The outcome of the effort taken by the ICRC is based on well-founded arguments. Yet, it may be challenged with counter-arguments. By acting transparently as it did, the ICRC made it easy for all participants invited to express even their critical opinion. But clearly the end product, the Interpretive Guidance, provides a very solid and professional legal work that cannot be dismissed easily as long as legal arguments are considered relevant.
Experts may of course differ in their opinions; yet, it is also true that states and international organizations have an interest in unifying their approach to ensure good conduct for multinational military operations. The idea of a ‘great schism’ on the application of the law of armed conflict, which at times dominates academic debates, has never been convincing. Quite on the contrary: current practice in multinational military operations shows that problems deriving from different legal obligations are not insurmountable in reality.24 It would, indeed, be neither responsible nor fully professional to let differences of opinion in the application of international humanitarian law negatively affect the planning and execution of military operations. Too strong is the need for coordinating such operations among participating states, and too important is it for States to convince the public of the approach taken to defend or re-establish the rule of law. The Interpretive Guidance is an excellent tool that should be used for informed planning and decision-making. It may thus serve as a good foundation for any effort to develop a coalition consensus on the meaning of direct participation of hostilities.
It is for this reason that one should welcome discussions by states and international organizations with the ICRC to identify relevant legal issues and solve possible differences in the application of international humanitarian law.25 The notion of direct participation in hostilities deserves to be high on this agenda. I would encourage experts engaged in military operations including robust peace operations to participate in this process, so that an informed dialogue with the ICRC and troop-contributing states could be conducted with a view to supporting both the rule of law and the effectiveness of military operations.
This dialogue could contribute to avoid misunderstandings, further clarify relevant legal principles, and solve potential differences. It may show that the Interpretive Guidance has laid out important criteria generally reflecting a consensus view, even if not all aspects will be automatically shared in day-to-day implementation. There is a need for reconsideration of humanitarian principles and rules in the conduct of military operations and the groundwork provided by the ICRC in this context should be used in a proactive manner. To conclude, however, that its criteria for the direct targeting of nonstate actors are flawed26 fails to offer a convincing assessment. Critical discussions remain essential to ensure compliance with international humanitarian law, but they should not obscure its object and purpose, which is to provide a good balance between military necessity and requirements of humanity. It would be less than convincing for States that actually go to war to pretend that they cannot countenance a normative paradigm establishing this balance.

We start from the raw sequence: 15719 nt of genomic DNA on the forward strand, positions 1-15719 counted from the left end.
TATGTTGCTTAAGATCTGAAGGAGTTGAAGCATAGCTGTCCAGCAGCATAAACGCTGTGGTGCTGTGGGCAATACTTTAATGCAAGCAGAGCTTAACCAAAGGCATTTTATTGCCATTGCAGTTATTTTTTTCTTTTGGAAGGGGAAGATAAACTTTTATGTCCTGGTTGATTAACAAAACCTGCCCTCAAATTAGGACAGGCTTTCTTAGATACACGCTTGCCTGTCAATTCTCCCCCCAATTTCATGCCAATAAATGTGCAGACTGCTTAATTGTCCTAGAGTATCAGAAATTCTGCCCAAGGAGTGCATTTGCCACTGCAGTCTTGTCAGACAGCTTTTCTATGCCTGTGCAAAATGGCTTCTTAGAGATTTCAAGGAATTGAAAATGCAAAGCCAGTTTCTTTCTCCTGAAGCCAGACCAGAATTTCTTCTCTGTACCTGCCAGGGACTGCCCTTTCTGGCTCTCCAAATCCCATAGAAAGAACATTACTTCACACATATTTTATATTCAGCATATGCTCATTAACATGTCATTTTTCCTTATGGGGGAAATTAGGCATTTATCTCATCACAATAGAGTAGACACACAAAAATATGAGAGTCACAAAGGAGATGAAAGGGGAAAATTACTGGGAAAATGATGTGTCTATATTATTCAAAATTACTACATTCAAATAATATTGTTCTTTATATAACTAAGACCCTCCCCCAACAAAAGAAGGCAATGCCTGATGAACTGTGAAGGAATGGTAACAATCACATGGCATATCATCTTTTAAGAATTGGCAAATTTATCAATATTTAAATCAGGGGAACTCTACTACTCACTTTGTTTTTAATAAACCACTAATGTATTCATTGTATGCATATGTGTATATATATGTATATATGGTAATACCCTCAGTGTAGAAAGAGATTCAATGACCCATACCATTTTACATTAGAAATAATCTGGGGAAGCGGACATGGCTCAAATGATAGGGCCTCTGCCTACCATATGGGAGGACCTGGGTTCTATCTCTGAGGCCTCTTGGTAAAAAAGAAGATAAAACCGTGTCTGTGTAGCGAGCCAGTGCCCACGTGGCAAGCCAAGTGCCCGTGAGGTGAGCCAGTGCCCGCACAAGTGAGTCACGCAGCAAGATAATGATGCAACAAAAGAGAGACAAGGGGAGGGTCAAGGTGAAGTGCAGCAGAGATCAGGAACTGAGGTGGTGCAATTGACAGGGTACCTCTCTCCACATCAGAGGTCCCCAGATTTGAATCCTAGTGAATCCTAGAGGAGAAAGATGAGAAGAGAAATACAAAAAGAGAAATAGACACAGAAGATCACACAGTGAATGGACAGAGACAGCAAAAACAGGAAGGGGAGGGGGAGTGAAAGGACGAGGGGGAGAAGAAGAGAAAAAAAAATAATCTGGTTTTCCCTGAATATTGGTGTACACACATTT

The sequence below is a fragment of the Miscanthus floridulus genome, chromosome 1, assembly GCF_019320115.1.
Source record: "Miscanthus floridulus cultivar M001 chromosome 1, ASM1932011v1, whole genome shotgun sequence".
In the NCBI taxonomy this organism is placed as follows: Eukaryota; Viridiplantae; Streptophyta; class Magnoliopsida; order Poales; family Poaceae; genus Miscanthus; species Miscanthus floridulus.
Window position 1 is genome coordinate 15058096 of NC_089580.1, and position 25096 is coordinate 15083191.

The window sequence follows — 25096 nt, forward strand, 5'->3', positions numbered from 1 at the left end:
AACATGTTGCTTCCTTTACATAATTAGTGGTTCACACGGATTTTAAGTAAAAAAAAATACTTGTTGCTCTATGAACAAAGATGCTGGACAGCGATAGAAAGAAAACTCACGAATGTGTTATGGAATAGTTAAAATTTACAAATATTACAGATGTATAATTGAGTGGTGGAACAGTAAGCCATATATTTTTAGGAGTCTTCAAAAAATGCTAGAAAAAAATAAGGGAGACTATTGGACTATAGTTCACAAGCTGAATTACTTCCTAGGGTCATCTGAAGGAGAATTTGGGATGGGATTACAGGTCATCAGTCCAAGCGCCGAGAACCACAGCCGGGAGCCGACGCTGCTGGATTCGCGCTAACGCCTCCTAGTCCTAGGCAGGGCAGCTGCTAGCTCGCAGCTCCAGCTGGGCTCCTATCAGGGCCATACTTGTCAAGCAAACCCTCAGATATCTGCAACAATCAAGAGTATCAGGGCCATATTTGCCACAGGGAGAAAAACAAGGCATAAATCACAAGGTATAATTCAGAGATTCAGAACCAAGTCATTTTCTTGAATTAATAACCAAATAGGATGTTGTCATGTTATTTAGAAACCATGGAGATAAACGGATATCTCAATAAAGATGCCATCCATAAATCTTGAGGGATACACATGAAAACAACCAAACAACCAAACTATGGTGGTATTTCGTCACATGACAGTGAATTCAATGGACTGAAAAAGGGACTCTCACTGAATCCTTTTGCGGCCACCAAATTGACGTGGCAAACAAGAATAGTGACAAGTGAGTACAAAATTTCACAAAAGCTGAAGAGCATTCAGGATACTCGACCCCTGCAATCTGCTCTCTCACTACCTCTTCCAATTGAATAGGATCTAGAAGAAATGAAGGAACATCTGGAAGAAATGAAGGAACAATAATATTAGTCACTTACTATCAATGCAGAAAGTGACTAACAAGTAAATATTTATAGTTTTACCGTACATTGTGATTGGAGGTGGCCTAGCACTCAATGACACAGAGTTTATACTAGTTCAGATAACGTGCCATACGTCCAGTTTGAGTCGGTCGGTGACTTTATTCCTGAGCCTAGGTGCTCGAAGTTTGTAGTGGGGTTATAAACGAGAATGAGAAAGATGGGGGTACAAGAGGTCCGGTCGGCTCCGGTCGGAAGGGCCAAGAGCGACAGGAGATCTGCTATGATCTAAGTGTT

International humanitarian law applies likewise to all belligerents. There are no two-tiered standards for state security forces and nonstate armed opposition groups. Nor does the obligation to respect and ensure respect of norms of international humanitarian law depend on reciprocity. What is needed is a continued discussion of humanitarian principles and the comprehension that these principles are deeply connected with good governance. It is in the interest of states to further this discussion and to strengthen the implementation of existing rules that are as relevant for the ultimate success of military operations as for any lasting peace.
Dieter Fleck, Dr. iur. (Cologne) was formerly Director of International Agreements & Policy, at the German Ministry of Defense. He serves as Honorary President for the International Society for Military Law and the Law of War, http://www.soc-mil-law.org. Dr. Fleck is a member of the Advisory Board of the Amsterdam Center for International Law (ACIL), http://www.jur.uva.nl/aciluk/home.cfm, and is a rapporteur of the Committee on Nuclear Weapons, Non-proliferation and Contemporary International Law, established by the International Law Association, http://www.ila-hq.org.
* This Article is dedicated to the memory of Avril McDonald, a colleague and friend who has passed away on 14 April 2010 amidst many activities she has pursued with admirable energy and talent.
1. Fleck (ed.), The Handbook of International Humanitarian Law, 2nd ed. (Oxford: Oxford University Press, 2008), Section 208.
2. E.g. SC Res. 1265 (1999); 1296 and 1304 (2000); 1333, 1355, 1366, 1369, 1378, and 1386 (2001); 1398, 1400, 1429, and 1439 (2002); 1466, 1468, 1479, 1472, 1484, 1493, 1495, and 1502 (2003); 1509 (2003); 1528, 1535, 1544, 1545, 1547, 1565, and 1566 (2004); 1572, 1574, 1591, 1593, 1612, 1633, 1637, 1635, 1643, and 1649 (2005); 1653, 1662, 1672, and 1674 (2006); 1779, 1782, and 1787 (2007); 1795, 1805, 1806, 1807, 1822, 1826, 1833, 1834, 1842, 1843, 1856, and 1857 (2008); 1861, 1863, 1865, 1868, 1880, 1894, and 1904 (2009); 1911 and 1917 (2010); see G. Nolte, ‘The Different Functions of the Security Council With Respect to Humanitarian Law, in: V. Lowe, A. Roberts, J. Welsh, and D. Zaum (eds.), The United Nations Security Council and War. The Evolution of Thought and Practice since 1945 (Oxford: Oxford University Press, 2008), 519-34.